Monday, 10 November 2014

Proper Purposeful Practice Prevents P!ss Poor Performance

Proper Purposeful Practice Prevents P!ss Poor Performance

Before I get started let us first define what Purposeful Practice is. In the book Bounce former British Number-one table tennis player Mathew Syed defines Purposeful Practice as

“….practice sessions of aspiring champions have a specific and never-changing purpose: progress. Every second of every minute of every hour, the goal is to extend one’s mind and ones body, to push oneself beyond the outer limits of one’s capacities, to engage so deeply in the task that one leaves the training session literally a changed person”.

The best athletes in the world practice, people that are already the best at their games practice. Tennis players practice every shot despite playing games regularly; cricketers bat and/or bowl in the nets despite playing regularly and Grand Prix drivers accumulate hundreds of laps in simulators and practice laps of circuits they have won at before. Why? To be the best they possibly can.

Should people training in the gym be any different to this? Does the fact that many gym goers do not compete in any sport also mean they should not take part in purposeful practice? I believe it should not, purposeful practice is vital for all and the mark of champions. Why should we not all train like champions?

Most people understand the benefits of a warm-up, or ‘pulse raiser’ as it is sometimes known. This is purely to get the blood flowing, the joints warm and the heart raised. You should then stretch the relevant muscles. Stretching alone is not purposeful practice, but if we only stretch the muscle just beyond the Range of Motion (ROM) we intend to use it is.  Why stretch your hamstrings so much you can put your head against your knee if you will not be doing any exercise that replicate that ROM?

Next, your chance to extend the warm up and practice purposefully simultaneously. Lets assume your first exercise of the day is the squat. Your first task should be to mobilise the hips in a manor that is similar to how they will move in the squat. Many people make a basic, but important mistake here by doing things like lunges or bodyweight squats that do not mimic how they will later squat. The Mobility WOD website is full of different mobility exercises for the whole body and something like this would be far more purposeful:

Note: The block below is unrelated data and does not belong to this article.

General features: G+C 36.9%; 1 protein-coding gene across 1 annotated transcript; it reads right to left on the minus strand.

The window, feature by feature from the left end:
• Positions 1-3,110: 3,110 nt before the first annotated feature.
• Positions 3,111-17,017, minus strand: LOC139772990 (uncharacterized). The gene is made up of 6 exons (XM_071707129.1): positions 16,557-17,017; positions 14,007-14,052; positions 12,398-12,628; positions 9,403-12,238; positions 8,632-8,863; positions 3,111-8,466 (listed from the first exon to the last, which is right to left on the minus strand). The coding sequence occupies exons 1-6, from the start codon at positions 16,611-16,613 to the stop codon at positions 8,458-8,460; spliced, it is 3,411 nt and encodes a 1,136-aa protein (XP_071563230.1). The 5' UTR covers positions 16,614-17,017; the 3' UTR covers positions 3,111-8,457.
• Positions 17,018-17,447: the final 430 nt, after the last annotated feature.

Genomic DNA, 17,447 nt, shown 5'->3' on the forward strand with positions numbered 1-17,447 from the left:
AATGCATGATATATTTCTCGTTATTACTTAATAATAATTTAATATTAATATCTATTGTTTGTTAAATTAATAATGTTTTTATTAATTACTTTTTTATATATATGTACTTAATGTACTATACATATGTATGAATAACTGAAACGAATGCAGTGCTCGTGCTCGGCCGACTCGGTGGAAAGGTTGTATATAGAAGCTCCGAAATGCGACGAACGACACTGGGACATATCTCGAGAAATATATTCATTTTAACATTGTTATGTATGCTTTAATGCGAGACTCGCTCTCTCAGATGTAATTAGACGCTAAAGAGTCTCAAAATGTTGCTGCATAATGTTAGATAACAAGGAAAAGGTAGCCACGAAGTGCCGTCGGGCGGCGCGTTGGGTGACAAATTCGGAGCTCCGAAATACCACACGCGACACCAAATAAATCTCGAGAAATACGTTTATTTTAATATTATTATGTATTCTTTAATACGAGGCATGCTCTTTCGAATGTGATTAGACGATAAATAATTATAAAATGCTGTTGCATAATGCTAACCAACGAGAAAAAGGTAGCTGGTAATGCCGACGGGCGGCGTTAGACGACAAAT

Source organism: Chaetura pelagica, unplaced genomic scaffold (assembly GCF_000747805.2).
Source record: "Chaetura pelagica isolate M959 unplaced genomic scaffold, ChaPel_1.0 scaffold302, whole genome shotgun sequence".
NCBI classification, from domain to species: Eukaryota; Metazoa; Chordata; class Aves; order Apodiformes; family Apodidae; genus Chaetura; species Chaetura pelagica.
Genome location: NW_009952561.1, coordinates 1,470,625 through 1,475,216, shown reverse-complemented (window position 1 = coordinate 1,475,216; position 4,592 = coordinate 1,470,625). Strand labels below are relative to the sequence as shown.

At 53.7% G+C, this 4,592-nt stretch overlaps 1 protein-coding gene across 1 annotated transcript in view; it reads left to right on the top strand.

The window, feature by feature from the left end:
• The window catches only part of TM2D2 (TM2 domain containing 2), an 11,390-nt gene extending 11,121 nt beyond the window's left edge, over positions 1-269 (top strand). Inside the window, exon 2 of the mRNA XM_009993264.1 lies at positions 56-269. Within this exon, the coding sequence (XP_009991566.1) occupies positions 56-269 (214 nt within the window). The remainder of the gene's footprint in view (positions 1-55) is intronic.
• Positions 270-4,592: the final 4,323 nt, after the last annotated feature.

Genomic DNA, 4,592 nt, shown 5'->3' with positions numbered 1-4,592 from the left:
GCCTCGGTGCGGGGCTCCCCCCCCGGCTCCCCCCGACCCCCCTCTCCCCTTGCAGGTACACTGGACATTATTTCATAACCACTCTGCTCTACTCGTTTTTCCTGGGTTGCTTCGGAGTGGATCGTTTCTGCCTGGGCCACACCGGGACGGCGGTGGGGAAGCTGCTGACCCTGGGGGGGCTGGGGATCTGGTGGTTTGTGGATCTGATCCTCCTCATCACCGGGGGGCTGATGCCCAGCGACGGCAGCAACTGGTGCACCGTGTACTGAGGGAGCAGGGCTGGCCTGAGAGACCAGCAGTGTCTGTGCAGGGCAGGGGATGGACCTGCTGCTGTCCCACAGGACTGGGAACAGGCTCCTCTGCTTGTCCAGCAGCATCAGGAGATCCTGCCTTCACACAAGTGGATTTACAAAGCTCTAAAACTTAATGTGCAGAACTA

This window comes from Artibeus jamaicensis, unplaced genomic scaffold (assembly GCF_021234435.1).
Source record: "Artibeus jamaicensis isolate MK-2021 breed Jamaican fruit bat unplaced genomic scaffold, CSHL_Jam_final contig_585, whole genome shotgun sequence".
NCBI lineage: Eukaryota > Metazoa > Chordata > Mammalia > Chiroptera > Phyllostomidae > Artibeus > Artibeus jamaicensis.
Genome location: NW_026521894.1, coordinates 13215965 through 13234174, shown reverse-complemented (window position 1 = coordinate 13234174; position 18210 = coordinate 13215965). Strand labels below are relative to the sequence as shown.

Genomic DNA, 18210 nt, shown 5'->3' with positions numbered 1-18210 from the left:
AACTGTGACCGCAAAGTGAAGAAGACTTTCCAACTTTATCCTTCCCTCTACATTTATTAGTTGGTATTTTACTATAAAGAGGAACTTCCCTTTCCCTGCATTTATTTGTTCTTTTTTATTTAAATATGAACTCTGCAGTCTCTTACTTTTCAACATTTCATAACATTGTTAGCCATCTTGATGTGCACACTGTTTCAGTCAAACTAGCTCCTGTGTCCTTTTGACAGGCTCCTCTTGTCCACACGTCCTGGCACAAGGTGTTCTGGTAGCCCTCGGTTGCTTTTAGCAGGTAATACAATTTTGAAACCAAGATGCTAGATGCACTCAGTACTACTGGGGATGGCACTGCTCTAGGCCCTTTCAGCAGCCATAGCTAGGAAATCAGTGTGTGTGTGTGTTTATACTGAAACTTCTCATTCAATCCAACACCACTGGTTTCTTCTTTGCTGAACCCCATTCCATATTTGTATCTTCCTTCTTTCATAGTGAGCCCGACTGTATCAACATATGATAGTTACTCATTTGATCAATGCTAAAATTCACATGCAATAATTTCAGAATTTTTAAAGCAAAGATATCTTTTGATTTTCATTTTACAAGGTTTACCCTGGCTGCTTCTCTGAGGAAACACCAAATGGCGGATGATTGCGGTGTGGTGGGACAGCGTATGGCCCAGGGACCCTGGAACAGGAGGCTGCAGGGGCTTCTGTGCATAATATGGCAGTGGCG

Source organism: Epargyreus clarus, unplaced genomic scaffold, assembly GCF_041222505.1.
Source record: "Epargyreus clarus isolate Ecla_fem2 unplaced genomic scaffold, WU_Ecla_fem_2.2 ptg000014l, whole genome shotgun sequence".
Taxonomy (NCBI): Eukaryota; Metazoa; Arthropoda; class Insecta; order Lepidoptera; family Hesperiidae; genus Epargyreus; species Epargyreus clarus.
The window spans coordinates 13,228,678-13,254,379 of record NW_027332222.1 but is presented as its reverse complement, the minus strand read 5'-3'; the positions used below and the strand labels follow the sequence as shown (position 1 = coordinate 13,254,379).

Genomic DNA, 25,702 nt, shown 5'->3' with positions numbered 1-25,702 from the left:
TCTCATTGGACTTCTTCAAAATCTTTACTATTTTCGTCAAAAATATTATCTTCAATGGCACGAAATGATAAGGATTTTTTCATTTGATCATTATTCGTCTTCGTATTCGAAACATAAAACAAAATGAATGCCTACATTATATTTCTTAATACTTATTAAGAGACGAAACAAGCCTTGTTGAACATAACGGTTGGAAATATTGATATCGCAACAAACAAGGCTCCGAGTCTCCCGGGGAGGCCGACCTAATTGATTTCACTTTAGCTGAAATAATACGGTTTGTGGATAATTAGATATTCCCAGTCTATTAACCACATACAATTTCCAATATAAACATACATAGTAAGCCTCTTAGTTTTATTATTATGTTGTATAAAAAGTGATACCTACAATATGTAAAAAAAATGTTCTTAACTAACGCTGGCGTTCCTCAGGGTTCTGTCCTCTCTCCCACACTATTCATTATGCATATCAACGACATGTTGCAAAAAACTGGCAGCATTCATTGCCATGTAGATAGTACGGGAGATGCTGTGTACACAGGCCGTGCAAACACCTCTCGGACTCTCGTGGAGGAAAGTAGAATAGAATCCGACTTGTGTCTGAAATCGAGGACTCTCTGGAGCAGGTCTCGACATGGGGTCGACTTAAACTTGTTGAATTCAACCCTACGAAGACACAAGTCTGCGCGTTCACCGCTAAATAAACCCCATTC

Mobility should be quick, 60-90 seconds as you are in the gym to exercise.

The next stage is another that is frequently skipped. You first should squat with an empty bar, not a loaded bar (20kg). The empty bar allows you to get your feet, hip, bar and depth prefect before you add weight. If you can’t do a perfect squat with an empty bar there is little, or no, chance you can do it with a loaded bar. Every aspect of the warm up squats should be exactly as you will perform the squat with a fully loaded bar. You should do at least one set of 10, perhaps 2 sets if you make any adjustments. From then on you load that bar in blocks up to the desired weight. Again, each warm up set is purposeful practice, which will drill the technique into you and set motor patterns.

Far too many people go from straight a weight that is approx. 60-70% of their maximum, then straight to 90-95% and then onto max effort and never perform a single squat with good form in the entire session. Yes, you may progress doing this but it is only a matter of time until injury and/or a plateau that will take weeks/months to overcome.

If you have worked up to then attempted a max effort it is likely your form will not be perfect as you are at your limits (if you can max effort squat with perfect form your are simply not max efforting!). It is then often wise to drop the weight by approx 30% and perform a set of 6-8 more squats with perfect form in order reset the motor patterns back to best and add some volume for muscle building.  If the last thing you body remembers form the last session is bad form, it is likely to start the next session with bad form.  The Central Nervous System remembers these things.

The system described above should be used for all the compound lifts, squats, deadlifts, bench press and overhead press.

It does not have to end there as with the compound lifts sooner or later we will all have times when our form goes to pot and we struggle. That is when you should come into the gym with the sole purpose to practice that lift. Warm-up, mobilise for as long as it takes then practice the relevant lift with lighter weights and re-drill that form into your mind. Do not get tempted to go heavy, your purpose is to practice not to max effort.

Practice makes perfect.